CINS, a nonprofit and nongovernmental organization, was founded in 2007 by the Independent Association of Journalists of Serbia (NUNS) to produce world-class investigative journalism with innovative tools and methods. In 2012, CINS became an independent legal body. It is a member of both the Organized Crime and Corruption Reporting Project (OCCRP) and GIJN, joining the latter the first year it became independent. It currently has a staff of eight, with five board members.

In 2017, CINS was awarded the European Press Prize in the investigative journalism category for its coverage of corruption and organized crime in Serbia and the links between soccer, politics, and crime. The same year CINS was a finalist for GIJN’s Global Shining Light Award.

To avoid influence from business and political interests, CINS is funded through donations. Roughly 90% of its revenue comes in the form of grants, with the rest of its income derived from direct donations or services like publishing, training, and research. “CINS is dependent on philanthropic support, mainly grants it receives in open calls for proposals,” explains Sarić. “This funding is unreliable and unpredictable, leading CINS to ask for support from individual donors who believe in CINS’s mission, while also working on revenue diversification.” Their future revenue strategies include providing journalism and fact-checking training, a targeted campaign to increase individual donations, and membership options.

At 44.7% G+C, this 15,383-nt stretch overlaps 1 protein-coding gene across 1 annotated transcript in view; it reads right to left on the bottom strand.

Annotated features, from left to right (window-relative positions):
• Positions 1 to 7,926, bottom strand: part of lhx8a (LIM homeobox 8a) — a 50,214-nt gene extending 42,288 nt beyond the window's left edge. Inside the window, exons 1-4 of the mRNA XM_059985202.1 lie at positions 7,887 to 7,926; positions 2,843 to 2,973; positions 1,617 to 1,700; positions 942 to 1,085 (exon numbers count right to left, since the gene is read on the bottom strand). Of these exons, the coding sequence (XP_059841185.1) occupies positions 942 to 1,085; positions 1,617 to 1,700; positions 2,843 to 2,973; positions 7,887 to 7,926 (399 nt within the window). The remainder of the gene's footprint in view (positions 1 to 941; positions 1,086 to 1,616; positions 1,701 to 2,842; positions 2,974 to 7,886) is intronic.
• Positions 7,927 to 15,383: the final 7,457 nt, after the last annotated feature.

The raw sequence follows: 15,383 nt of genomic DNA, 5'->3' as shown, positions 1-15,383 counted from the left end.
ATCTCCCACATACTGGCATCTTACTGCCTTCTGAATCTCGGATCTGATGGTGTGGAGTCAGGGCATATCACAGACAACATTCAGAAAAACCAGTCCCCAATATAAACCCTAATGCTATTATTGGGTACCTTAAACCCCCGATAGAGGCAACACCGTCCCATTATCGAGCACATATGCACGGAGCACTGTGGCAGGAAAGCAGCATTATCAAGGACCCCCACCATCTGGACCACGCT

CINS operates in a challenging environment that has deteriorated in the last decade.

The latest global press freedom report from Reporters without Borders (RSF) ranks Serbia 98th, the country’s worst position in 22 years, noting that there is rampant disinformation and propaganda and that with around 2,500 media outlets, the market is “highly fragmented.”  CINS and other investigative independent newsrooms in Serbia, such as KRIK and the Balkan Investigative Reporting Network (BIRN)’s Belgrade branch, are up against influential TV networks and tabloids with close links to the state. Freedom House describes Serbia as a “partly free” regime where “the ruling Serbian Progressive Party (SNS) has steadily eroded political rights and civil liberties, putting pressure on independent media, the political opposition, and civil society organizations.”